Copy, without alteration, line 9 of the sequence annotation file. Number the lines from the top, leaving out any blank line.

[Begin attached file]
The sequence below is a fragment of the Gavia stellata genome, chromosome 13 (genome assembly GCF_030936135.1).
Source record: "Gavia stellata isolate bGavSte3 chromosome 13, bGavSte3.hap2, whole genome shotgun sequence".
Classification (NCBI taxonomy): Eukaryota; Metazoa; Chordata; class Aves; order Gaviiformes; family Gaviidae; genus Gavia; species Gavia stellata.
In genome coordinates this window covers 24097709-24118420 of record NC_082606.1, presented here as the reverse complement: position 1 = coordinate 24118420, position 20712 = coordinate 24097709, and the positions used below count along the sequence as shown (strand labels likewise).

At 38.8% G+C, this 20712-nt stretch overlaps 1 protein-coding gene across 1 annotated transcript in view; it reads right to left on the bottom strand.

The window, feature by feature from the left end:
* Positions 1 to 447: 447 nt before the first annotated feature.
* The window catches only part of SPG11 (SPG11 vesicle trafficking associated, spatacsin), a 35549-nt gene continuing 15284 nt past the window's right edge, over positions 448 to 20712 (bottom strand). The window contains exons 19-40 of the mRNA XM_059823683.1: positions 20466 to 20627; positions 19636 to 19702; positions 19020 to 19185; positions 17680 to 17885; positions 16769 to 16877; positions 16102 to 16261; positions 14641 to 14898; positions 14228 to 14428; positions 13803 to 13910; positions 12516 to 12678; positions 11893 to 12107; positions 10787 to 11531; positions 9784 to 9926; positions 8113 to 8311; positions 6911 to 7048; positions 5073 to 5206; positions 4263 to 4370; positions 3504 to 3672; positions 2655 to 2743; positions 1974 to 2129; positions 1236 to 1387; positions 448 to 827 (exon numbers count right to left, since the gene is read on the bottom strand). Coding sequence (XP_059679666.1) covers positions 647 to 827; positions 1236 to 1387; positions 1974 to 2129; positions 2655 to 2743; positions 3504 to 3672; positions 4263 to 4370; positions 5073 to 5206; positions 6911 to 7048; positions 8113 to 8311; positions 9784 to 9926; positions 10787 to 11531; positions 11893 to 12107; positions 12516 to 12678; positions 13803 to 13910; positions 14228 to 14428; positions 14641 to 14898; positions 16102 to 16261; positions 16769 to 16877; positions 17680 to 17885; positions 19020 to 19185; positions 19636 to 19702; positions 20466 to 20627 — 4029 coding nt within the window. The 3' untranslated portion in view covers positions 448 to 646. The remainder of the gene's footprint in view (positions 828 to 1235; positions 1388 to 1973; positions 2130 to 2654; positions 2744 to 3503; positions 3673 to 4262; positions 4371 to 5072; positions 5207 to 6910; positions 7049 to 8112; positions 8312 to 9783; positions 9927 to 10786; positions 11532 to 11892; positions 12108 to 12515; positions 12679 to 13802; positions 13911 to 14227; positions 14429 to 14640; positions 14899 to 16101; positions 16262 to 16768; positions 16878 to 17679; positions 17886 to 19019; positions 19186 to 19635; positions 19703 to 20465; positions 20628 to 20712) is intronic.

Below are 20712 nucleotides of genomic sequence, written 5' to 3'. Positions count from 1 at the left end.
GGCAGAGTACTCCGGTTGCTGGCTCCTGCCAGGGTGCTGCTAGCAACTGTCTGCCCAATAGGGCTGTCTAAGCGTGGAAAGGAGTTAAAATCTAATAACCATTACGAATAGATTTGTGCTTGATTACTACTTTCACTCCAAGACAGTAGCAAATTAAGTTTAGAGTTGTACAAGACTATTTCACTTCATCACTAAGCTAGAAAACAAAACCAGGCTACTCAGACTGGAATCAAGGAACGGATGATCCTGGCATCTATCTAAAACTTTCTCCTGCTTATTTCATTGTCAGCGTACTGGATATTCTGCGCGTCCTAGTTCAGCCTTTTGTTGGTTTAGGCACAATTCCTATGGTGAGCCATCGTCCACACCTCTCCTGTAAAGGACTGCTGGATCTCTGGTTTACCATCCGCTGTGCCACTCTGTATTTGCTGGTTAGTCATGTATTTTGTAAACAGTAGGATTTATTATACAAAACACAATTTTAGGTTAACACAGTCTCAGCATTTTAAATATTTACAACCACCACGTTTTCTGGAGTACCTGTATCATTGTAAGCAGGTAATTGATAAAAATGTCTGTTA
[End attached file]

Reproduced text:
Below are 20712 nucleotides of genomic sequence, written 5' to 3'. Positions count from 1 at the left end.